TWO CONCURRENT exhibitions at the National Building Museum, an institution that has always interested itself to both the material and the immaterial aspects of architecture, beautifully illustrate those very polarities. On the one hand, as its name implies, "Liquid Stone: New Architecture in Concrete" exemplifies the tangible, while "Samuel Mockbee and the Rural Studio: Community Architecture" focuses on something more insubstantial.

As it did in 2000 with "Wood: An American Tradition" and the more recent "Masonry Variations," the Building Museum looks at one specific building material from many sides in "Liquid Stone." Here, it divides the subject into three broad areas: "Structure," which explores the more technical side of the medium; "Surface," which highlights concrete's surprising visual and tactile extremes; and "Sculptural Forms," which promotes concrete's remarkable design versatility.

It's in this section that you'll see illustrated such projects as Spanish architect Santiago Calatrava's Auditorio de Tenerife, a concert hall in the Canary Islands whose design includes a dramatic but utterly nonfunctional winglike structure that arches over the building in a gymnastic way that belies its weight.

A final chapter, called, appropriately enough, "The Future of Concrete," includes such cutting-edge concepts as translucent concrete. Here, you'll likely be amazed by thin panels embedded with chopped fiberglass, plus examples of LiTraCon (for Light Transmitting Concrete) and something called Pixel Panels, each of which features, respectively, internal fiber optics of glass and plastic, allowing for the passage of light.

Call it showboating, but these technological advances deserve to be bragged about.

So does the show itself, which takes pains to celebrate the history and science of concrete along with its aesthetics. To "Structure," "Surface" and "Sculptural Form," I'll add a fourth S-word: Sensuality. As demonstrated in "Liquid Stone," concrete is a material with the strength and grace of a dancer, as often as not possessing a "skin" that begs to be stroked. (A word of warning: Please obey the "Do not touch" signs where applicable.)

At first glance, "Samuel Mockbee and the Rural Studio: Community Architecture" might seem to be another material showcase. It's centerpiece, after all, is a walk-in structure made largely out of bales of discarded yarn, and it documents building projects that have included old tires and cast-off automobile windshields. One home featured in photographs has walls made entirely from stacks of carpet tile scraps donated by Interface Inc., a company whose stated goal is to become completely sustainable by 2020. Part of sustainability, of course, means eliminating waste.

This is not, however, a show about recycling or ecology. What it is, is a show about a philosophy.

While that philosophy, espoused by architect and teacher Samuel Mockbee (1944-2001), includes a emphasis on the use of unorthodox building materials and the reclamation of otherwise unusable junk, it also emphasizes something more ineffable -- the concepts of giving and of participation in community.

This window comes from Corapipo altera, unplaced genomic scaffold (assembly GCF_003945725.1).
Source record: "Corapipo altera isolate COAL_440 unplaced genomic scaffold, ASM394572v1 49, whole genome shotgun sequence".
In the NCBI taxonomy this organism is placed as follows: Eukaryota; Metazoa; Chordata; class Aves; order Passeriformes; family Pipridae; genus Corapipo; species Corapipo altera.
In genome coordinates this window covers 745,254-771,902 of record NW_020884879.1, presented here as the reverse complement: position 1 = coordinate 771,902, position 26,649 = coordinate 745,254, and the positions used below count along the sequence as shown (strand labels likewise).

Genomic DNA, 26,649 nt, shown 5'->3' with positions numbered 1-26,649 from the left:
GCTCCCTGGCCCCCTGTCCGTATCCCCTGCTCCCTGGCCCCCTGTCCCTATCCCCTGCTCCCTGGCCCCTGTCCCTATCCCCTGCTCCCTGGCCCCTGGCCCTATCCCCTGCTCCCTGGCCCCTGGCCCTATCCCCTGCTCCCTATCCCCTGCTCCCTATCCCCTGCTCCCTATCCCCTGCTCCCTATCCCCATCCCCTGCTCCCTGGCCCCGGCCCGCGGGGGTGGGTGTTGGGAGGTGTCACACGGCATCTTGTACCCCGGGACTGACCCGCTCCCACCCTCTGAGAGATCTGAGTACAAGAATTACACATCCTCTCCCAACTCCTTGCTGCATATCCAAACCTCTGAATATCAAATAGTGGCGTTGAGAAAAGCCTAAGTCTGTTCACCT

Through the Rural Studio, an academic program Mockbee co-founded in 1993 with fellow Auburn University architecture professor Dennis K. Ruth, participating architecture students would live and work in rural Alabama's impoverished Hale County, where, as part of their training in architectural pedagogy, they would design -- and build with their own hands -- homes and community buildings for the county's residents.

The structures themselves, which are typically based on a Southern vernacular architectural idiom -- porches, tin roofs, etc. -- but which frequently extrapolate from that base in all sorts of contemporary, yet startlingly organic ways are things of crazy beauty. More beautiful, though, is the idea contained in the mission of the Rural Studio, which exists to push students past preconceptions about the poor by encouraging them to live among and collaborate with the disenfranchised beneficiaries of their talent.

While "Samuel Mockbee" includes several of Mockbee's folk-art-style paintings and sketchbooks along with student projects, the art that is at the core of this extraordinary exhibition, and that is its true subject, is the art of human kindness.



Both at the National Building Museum, 401 F St. NW (Metro: Judiciary Square). 202-272-2448. Open Monday-Saturday 10 to 5; Sundays 11 to 5. Free.

Public programs associated with the "Liquid Stone" exhibition include:

Sunday at 2 -- Exhibition tour (repeated July 16 at 1 and Aug. 15 and 25 at 2).

July 24 from 1 to 2 -- Film screening: "Concrete."

A prototype wall of LiTraCon, a translucent concrete product, above. At left, a wavelike roof over the Auditorio de Tenerife, designed by Santiago Calatrava, in the Canary Islands illustrates the sculptural possibilities of reinforced concrete. The Yancey Chapel in Sawyerville, Ala. Architecture students lived in Hale County and designed (and built) structures for the community.